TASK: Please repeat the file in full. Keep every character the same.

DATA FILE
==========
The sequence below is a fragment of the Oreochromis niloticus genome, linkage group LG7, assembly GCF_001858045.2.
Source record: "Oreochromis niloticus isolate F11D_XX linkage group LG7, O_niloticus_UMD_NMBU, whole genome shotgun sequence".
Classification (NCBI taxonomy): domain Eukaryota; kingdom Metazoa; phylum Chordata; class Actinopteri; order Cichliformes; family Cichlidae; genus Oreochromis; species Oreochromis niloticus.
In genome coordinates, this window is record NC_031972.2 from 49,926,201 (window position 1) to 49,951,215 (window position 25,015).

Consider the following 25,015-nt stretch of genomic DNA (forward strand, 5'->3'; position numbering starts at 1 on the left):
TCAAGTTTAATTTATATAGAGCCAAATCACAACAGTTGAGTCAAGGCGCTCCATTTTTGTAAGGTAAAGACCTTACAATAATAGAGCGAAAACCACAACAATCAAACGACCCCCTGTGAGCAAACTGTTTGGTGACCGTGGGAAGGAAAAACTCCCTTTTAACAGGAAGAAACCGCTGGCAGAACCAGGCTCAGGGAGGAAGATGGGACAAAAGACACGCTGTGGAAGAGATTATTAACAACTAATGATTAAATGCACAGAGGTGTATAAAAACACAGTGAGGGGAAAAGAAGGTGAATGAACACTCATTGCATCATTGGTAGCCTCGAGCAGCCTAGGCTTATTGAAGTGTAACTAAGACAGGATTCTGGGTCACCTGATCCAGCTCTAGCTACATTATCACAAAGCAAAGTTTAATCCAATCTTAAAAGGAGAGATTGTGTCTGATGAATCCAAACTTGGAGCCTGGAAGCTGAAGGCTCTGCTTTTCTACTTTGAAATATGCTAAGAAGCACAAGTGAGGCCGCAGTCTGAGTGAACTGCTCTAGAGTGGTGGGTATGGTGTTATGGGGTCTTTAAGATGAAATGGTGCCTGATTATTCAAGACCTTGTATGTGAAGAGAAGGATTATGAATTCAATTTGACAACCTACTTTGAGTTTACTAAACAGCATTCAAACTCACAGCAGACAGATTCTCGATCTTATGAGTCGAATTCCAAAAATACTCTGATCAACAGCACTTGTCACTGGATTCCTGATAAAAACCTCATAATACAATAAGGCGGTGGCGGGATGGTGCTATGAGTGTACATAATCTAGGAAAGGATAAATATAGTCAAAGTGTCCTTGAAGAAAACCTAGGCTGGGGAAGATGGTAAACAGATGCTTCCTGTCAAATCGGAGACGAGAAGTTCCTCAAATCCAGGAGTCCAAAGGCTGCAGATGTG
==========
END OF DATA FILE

The sequence below is a fragment of the Oreochromis niloticus genome, linkage group LG7, assembly GCF_001858045.2.
Source record: "Oreochromis niloticus isolate F11D_XX linkage group LG7, O_niloticus_UMD_NMBU, whole genome shotgun sequence".
Classification (NCBI taxonomy): domain Eukaryota; kingdom Metazoa; phylum Chordata; class Actinopteri; order Cichliformes; family Cichlidae; genus Oreochromis; species Oreochromis niloticus.
In genome coordinates, this window is record NC_031972.2 from 49,926,201 (window position 1) to 49,951,215 (window position 25,015).

Consider the following 25,015-nt stretch of genomic DNA (forward strand, 5'->3'; position numbering starts at 1 on the left):
TCAAGTTTAATTTATATAGAGCCAAATCACAACAGTTGAGTCAAGGCGCTCCATTTTTGTAAGGTAAAGACCTTACAATAATAGAGCGAAAACCACAACAATCAAACGACCCCCTGTGAGCAAACTGTTTGGTGACCGTGGGAAGGAAAAACTCCCTTTTAACAGGAAGAAACCGCTGGCAGAACCAGGCTCAGGGAGGAAGATGGGACAAAAGACACGCTGTGGAAGAGATTATTAACAACTAATGATTAAATGCACAGAGGTGTATAAAAACACAGTGAGGGGAAAAGAAGGTGAATGAACACTCATTGCATCATTGGTAGCCTCGAGCAGCCTAGGCTTATTGAAGTGTAACTAAGACAGGATTCTGGGTCACCTGATCCAGCTCTAGCTACATTATCACAAAGCAAAGTTTAATCCAATCTTAAAAGGAGAGATTGTGTCTGATGAATCCAAACTTGGAGCCTGGAAGCTGAAGGCTCTGCTTTTCTACTTTGAAATATGCTAAGAAGCACAAGTGAGGCCGCAGTCTGAGTGAACTGCTCTAGAGTGGTGGGTATGGTGTTATGGGGTCTTTAAGATGAAATGGTGCCTGATTATTCAAGACCTTGTATGTGAAGAGAAGGATTATGAATTCAATTTGACAACCTACTTTGAGTTTACTAAACAGCATTCAAACTCACAGCAGACAGATTCTCGATCTTATGAGTCGAATTCCAAAAATACTCTGATCAACAGCACTTGTCACTGGATTCCTGATAAAAACCTCATAATACAATAAGGCGGTGGCGGGATGGTGCTATGAGTGTACATAATCTAGGAAAGGATAAATATAGTCAAAGTGTCCTTGAAGAAAACCTAGGCTGGGGAAGATGGTAAACAGATGCTTCCTGTCAAATCGGAGACGAGAAGTTCCTCAAATCCAGGAGTCCAAAGGCTGCAGATGTG